Petrel Point Nature Reserve
Located just a short drive from Red Bay Beach, you’ll find the Ontario Nature Park called Petrel Point Nature Reserve. Commonly referred to as a “garden of wildflowers,” Petrel Point Nature Reserve is a magnificent 91 acre meadow wet-field marsh filled with colourful rare flora and is home to quite a few wild animals as well, such as cranes and foxes. Petrel Point Nature Reserve is home to many unusual wildflowers due to its high pH groundwater. A dense white cedar swamp surrounds the reserve and the meadow marshes support a very diverse community of carnivorous plants, which include horned bladderworts, sundews and pitcher plants. You’ll also find orchids such as lady’s-slippers, rose pogonia, grass-pink, small purple-fringed orchids and broad-leaved twayblade scattered throughout the entire reserve. Due to the fragility of the flora, there is a boardwalk for visitors to walk on throughout the reserve.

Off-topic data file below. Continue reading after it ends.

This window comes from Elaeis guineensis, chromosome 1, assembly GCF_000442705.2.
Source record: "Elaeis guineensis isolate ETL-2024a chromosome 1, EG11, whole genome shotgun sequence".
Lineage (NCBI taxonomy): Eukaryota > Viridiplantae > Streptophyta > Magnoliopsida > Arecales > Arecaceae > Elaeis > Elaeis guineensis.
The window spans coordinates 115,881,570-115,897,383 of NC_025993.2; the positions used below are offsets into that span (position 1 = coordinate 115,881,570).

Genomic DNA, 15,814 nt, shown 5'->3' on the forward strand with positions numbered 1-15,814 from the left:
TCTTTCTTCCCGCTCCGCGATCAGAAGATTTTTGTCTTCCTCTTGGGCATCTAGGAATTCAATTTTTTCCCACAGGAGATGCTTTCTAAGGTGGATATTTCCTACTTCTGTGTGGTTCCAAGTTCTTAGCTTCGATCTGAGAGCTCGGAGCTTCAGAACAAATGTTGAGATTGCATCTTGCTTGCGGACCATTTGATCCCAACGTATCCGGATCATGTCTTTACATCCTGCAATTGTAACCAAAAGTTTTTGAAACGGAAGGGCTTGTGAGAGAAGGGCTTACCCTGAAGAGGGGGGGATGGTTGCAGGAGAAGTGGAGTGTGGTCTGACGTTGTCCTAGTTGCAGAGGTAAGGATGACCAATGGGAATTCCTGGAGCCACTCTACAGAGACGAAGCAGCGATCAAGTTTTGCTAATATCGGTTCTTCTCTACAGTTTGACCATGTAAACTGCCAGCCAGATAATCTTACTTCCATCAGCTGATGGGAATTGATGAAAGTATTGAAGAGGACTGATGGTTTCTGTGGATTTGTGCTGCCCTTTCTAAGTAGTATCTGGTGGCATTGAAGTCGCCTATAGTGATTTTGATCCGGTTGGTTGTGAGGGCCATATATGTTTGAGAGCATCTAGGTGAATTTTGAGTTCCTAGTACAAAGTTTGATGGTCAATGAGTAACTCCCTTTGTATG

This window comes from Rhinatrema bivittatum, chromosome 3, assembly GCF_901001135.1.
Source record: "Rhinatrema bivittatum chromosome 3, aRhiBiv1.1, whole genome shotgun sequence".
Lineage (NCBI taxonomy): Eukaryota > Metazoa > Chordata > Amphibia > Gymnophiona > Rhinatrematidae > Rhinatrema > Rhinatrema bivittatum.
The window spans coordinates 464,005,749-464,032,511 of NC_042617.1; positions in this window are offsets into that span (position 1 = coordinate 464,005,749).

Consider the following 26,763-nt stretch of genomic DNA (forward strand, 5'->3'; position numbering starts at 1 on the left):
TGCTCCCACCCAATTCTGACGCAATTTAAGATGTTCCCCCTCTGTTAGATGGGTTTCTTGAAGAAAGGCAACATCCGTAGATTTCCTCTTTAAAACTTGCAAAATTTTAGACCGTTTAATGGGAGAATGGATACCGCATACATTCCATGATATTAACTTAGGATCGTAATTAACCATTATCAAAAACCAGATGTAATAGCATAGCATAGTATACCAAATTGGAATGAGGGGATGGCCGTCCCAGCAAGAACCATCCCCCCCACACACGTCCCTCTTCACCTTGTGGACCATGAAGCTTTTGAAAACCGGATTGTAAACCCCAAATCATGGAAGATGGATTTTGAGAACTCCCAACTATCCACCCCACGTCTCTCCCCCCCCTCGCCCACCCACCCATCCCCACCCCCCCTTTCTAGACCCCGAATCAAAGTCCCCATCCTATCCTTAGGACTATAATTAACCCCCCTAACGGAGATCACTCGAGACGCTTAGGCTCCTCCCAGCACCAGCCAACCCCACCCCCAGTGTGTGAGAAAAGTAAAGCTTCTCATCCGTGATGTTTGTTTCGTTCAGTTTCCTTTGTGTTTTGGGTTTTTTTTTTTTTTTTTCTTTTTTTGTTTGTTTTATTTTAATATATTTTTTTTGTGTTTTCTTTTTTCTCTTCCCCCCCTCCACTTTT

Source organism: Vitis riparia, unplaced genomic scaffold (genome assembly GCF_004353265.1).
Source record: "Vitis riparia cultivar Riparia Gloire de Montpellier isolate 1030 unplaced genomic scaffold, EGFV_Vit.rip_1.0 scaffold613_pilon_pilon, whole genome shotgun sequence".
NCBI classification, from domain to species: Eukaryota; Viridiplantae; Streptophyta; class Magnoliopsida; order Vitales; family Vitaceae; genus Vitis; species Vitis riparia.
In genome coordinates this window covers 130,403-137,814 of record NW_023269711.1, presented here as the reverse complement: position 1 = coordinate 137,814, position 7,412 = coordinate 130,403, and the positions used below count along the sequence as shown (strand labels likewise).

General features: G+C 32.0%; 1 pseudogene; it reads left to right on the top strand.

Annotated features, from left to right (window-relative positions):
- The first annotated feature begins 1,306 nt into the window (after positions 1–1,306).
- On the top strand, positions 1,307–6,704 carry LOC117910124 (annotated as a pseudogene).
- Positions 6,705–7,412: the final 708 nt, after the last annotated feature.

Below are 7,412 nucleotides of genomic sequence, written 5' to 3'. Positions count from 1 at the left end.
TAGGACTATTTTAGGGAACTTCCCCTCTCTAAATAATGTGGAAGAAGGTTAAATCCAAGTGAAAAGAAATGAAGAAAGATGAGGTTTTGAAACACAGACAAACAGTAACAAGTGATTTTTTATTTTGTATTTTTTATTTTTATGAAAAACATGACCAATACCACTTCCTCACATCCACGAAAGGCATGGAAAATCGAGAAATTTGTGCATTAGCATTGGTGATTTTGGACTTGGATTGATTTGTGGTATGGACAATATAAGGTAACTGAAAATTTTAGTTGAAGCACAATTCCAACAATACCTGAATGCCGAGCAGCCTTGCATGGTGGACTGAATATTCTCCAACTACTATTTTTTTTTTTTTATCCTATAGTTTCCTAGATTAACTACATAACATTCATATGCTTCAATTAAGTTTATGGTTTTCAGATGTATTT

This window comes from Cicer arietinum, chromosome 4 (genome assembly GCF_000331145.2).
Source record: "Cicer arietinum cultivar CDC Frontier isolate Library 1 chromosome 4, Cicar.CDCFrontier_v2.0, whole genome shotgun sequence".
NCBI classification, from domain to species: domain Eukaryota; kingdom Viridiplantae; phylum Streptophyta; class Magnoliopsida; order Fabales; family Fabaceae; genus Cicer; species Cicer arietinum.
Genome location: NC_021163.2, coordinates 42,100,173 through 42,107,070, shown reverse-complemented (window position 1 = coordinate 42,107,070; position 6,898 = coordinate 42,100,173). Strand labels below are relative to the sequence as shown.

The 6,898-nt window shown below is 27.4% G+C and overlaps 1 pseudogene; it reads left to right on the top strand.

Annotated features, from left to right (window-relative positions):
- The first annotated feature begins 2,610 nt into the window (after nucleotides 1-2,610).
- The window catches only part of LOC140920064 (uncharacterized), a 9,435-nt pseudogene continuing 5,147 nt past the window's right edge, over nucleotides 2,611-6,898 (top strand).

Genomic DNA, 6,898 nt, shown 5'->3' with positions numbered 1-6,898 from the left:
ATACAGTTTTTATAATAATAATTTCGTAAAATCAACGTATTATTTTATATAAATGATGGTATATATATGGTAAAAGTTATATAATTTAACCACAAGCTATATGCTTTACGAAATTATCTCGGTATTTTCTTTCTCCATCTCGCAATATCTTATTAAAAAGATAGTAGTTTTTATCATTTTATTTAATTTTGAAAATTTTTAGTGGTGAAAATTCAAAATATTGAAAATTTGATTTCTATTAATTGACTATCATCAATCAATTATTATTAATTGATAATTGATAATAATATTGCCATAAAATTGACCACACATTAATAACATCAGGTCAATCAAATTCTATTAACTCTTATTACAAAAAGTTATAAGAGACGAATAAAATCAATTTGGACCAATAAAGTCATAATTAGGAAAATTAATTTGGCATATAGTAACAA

Part of the Bruce Peninsula National Park, the Devil’s Monument stands a dominating 14 metres high and is an inland flowerpot that resembles the flowerpots you’d see on Flowerpot Island. Created by waves from a post-glacial lake over 6,000 years ago, the Devil’s Monument is a site to see while exploring The Bruce. This rock formation is composed of layers of dolomite cap rock, which is a type of limestone that was formed about 440 million years ago from the skeletal remains of marine animals at the bottom of a shallow inland sea. Devil’s Monument can be accessed by foot along The Bruce Trail at Dyer’s Bay.
Halfway Log Dump
Don’t let the name of this site turn you off. There’s nothing dumpy about it. 😉 Halfway Log Dump is another beautiful area along the Bruce Peninsula National Park trail with stellar views of Georgian Bay. This portion of the trail is known to be quite difficult due to the steepness and rocky ledges that hikers need to maneuver on. This place gets uber packed during the summer months, since tourists flock to the turquoise waters for a dip in the cool Georgian Bay after a long and strenuous hike. To access Halfway Log Dump from Hwy 6, head down Emmett Lake Road, then head to the parking lot on Halfway Log Dump Road. You do need to book your parking and park pass in advance, so head to Bruce Peninsula National Park website to book a time slot. You can also hike to the Grotto from here if you’re up for the one way 4.5 km trek.
Little Cove Provincial Park